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Upper Midwest Senators Vote 6-2 Condemning Petraeus Attacks

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In an amendment passed 72-25 by the Senate on Thursday, all but two Upper Midwestern Senators voted to condemn recent attacks launched against General David Petraeus, the Commanding U.S. General in Iraq, and head of its multi-national force. The amendment was provoked by the infamous MoveOn.org print advertisement questioning Petraeus' leadership and statements on the progress in Iraq.

Democratic Senators Tom Harkin of Iowa and Russ Feingold of Wisconsin joined 23 other Democrats voting against the amendment that expressed the Senate's sense that Petraues:

"Deserves the full support of the Senate and strongly condemn personal attacks on the honor and integrity of General Petraeus and all members of the United States Armed Forces."

Neither Democratic Senator has issued a press release at this time explaining their vote, nor have the six Upper Midwestern Senators who voted for its passage: Republicans Charles Grassley of Iowa, Norm Coleman of Minnesota, and John Thune of South Dakota, and Democrats Amy Klobuchar of Minnesota, Tim Johnson of South Dakota, and Herb Kohl of Wisconsin. Coleman criticized the MoveOn.org ad earlier in the week on his official campaign website.

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Remains of the Data

No Free Passes: States With 2 Major Party Candidates in Every US House Race

Indiana has now placed candidates from both major parties on the ballot in a nation-best 189 consecutive U.S. House races, with New Hampshire, Minnesota, Idaho, and Montana also north of 100 in a row.

Political Crumbs

Gubernatorial Highs and Lows

Two sitting governors currently hold the record for the highest gubernatorial vote ever received in their respective states by a non-incumbent: Republican Matt Mead of Wyoming (65.7 percent in 2010) and outgoing GOPer Dave Heineman of Nebraska (73.4 percent in 2006). Republican Gary Herbert of Utah had not previously won a gubernatorial contest when he notched a state record 64.1 percent for his first victory in 2010, but was an incumbent at the time after ascending to the position in 2009 after the early departure of Jon Huntsman. Meanwhile, two sitting governors hold the record in their states for the lowest mark ever recorded by a winning gubernatorial candidate (incumbent or otherwise): independent-turned-Democrat Lincoln Chafee of Rhode Island (36.1 percent in 2010) and Democrat Terry McAuliffe of Virginia (47.8 percent in 2013).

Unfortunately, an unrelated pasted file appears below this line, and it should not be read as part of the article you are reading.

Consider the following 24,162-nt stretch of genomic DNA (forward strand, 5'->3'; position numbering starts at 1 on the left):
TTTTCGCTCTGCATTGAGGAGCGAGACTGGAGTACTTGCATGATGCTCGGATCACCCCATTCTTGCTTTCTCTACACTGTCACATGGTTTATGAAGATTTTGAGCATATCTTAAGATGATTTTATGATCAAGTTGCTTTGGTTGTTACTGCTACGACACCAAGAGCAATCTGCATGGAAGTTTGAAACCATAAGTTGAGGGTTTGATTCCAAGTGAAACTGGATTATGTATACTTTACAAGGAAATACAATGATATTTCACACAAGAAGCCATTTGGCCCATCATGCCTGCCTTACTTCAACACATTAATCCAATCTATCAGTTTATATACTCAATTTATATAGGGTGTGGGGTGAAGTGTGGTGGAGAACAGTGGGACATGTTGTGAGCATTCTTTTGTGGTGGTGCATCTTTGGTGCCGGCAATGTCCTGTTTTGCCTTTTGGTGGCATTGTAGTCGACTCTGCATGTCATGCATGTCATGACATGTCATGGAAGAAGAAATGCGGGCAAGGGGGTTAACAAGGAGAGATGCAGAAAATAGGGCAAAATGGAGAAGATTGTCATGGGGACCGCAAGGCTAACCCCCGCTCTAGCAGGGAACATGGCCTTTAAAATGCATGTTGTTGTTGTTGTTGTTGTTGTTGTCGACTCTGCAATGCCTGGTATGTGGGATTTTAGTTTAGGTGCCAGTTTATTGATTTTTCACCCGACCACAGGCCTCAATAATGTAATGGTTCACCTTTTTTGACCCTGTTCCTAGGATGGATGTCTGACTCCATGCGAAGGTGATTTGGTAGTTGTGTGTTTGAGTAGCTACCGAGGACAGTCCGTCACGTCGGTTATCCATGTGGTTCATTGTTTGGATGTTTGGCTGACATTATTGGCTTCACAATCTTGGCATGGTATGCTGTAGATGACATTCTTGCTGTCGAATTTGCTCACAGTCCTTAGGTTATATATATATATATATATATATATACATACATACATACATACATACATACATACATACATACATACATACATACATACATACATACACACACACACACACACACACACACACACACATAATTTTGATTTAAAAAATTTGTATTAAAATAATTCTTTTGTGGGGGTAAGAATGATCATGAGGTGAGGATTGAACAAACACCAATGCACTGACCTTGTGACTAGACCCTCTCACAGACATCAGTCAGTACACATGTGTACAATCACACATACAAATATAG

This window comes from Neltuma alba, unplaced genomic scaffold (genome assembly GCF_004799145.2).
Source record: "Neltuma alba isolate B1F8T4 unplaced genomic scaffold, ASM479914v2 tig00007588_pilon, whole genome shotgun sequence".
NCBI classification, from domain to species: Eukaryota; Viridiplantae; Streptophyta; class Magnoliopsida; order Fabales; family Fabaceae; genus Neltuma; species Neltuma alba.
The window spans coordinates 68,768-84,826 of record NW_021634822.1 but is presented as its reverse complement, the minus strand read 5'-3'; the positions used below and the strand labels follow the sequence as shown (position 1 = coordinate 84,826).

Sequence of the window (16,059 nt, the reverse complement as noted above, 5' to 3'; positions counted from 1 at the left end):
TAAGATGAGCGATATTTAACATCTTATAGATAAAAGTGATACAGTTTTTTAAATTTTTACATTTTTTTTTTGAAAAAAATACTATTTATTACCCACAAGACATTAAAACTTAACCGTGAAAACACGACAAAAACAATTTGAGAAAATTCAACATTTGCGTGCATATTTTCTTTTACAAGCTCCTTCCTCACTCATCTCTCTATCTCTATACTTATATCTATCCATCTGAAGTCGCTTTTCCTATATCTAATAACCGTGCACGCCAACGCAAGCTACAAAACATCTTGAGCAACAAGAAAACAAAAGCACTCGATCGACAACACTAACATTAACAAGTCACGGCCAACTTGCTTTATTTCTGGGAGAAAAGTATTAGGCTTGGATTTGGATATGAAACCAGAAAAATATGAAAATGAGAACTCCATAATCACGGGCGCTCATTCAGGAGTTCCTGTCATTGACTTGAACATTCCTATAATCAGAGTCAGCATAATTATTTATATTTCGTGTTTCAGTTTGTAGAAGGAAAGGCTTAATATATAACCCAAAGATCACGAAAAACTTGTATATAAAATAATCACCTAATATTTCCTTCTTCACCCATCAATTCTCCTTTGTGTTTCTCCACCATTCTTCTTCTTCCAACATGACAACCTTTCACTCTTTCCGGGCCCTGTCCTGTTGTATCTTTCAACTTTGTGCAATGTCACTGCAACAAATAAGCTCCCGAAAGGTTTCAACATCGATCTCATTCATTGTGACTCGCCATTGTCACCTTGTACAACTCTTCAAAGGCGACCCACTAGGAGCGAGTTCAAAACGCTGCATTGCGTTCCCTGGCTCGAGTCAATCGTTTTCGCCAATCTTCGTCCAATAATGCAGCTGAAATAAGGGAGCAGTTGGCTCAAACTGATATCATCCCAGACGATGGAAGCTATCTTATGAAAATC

An Idaho Six Pack

Two-term Idaho Republican Governor Butch Otter only polled at 39 percent in a recent PPP survey of the state's 2014 race - just four points ahead of Democratic businessman A.J. Balukoff. Otter's low numbers reflect his own struggles as a candidate (witness his weak primary win against State Senator Russ Fulcher) combined with the opportunity for disgruntled Idahoans to cast their votes for one of four third party and independent candidates, who collectively received the support of 12 percent of likely voters: Libertarian John Bujak, the Constitution Party's Steve Pankey, and independents Jill Humble and Pro-Life (aka Marvin Richardson). The six candidate options in a gubernatorial race sets an all-time record in the Gem State across the 46 elections conducted since statehood. The previous high water mark of five candidates was reached in seven previous cycles: 1902, 1904, 1908, 1912, 1914, 1966, and 2010.


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